The Minister of State, Department of Trade and Industry (Lord Clinton-Davis): Industrial tribunal decisions do not set legal precedent and are not binding on any other court or tribunal.

Lord Vinson asked Her Majesty's Government:

    In the light of Tribunal Case 13528 taken at Stratford SE1 in May 1997, what steps they will take to prevent mischievous applications by pregnant women in order to obtain financial gain from provisions intended for their protection.

Lord Clinton-Davis: As the noble Lord will be aware from Lord Simon's answer to his question on 21 October (Official Report, col. 212), I cannot comment on individual industrial tribunal decisions.

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However, I can confirm that case law from the European Court of Justice has already determined that it is unlawful discrimination to refuse a woman employment on the ground of her pregnancy, or to dismiss an employee on the ground of her pregnancy. It is therefore open to people who believe that their employment rights have been infringed to make an application to the tribunal. The tribunal will consider each case on its own merits in the light of the relevant law.

OECD Agreement on Investment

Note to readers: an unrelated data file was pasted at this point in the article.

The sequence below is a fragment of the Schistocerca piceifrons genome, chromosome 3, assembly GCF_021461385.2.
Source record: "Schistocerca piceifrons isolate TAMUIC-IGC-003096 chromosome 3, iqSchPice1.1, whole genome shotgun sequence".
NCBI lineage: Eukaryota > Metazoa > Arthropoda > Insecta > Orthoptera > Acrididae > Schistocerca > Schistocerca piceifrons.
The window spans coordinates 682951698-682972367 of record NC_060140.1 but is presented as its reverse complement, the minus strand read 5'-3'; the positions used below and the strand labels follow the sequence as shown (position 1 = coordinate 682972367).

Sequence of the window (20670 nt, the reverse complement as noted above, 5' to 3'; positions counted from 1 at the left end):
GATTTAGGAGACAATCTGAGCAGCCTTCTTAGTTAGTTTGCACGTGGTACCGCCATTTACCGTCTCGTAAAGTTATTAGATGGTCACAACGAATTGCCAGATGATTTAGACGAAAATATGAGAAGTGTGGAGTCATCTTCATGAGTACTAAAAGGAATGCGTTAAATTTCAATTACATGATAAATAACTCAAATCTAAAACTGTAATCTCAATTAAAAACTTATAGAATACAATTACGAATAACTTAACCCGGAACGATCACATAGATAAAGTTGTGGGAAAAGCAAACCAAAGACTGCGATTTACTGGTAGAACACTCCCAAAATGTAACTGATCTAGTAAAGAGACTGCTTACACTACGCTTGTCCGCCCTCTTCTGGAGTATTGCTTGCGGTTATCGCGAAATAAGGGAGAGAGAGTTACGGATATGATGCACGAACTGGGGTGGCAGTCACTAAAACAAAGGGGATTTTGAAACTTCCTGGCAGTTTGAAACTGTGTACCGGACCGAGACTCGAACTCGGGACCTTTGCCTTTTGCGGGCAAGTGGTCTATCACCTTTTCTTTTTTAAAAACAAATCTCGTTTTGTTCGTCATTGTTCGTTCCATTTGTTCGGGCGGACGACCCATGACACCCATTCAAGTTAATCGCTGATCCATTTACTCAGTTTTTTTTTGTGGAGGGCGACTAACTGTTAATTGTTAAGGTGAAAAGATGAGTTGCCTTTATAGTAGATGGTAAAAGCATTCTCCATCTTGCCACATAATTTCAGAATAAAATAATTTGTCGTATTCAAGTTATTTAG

Lord Kennet asked Her Majesty's Government:

    What is the purpose of the multilateral Agreement on Investment which is being negotiated within the Organisation for Economic Co-operation and Development.

Lord Clinton-Davis: The purpose of the MAI is to provide a multilateral framework of rules for international investment, with high standards of investment protection, liberalisation of investment regimes and effective dispute settlement procedures. It will enable British and other international investors to invest with greater confidence, and encourage them to play a fuller part in the development of host economies.

The MAI will not stand in the way of non-discriminatory regulation. On the contrary, the UK is pressing for it to include a legal requirement for parties not to lower environment or labour standards in order to attract foreign investment. We are also pressing for the MAI to have closely associated with it the 1976 OECD guidelines on the behaviour of multinational enterprises, which encourage good corporate behaviour.

Lord Kennet asked Her Majesty's Government:

    What advice has been sought by the OECD or by Her Majesty's Government, and from whom, on developing the possible terms of the multilateral Agreement on Investment.

Lord Clinton-Davis: Each OECD Government, including the United Kingdom, has brought its own expertise to add to that of the OECD Secretariat. In addition, Her Majesty's Government have obtained advice in extensive contacts with interested parties, including the Confederation of British Industry, Trades Union Congress, Business and Industry Advisory Committee and Trade Union Advisory Committee as well as several NGOs.

EU Enlargement: Consultations

Baroness Smith of Gilmorehill asked Her Majesty's Government:

    Whether they have plans to consult UK business on the enlargement of the EU to the countries of Central and Eastern Europe.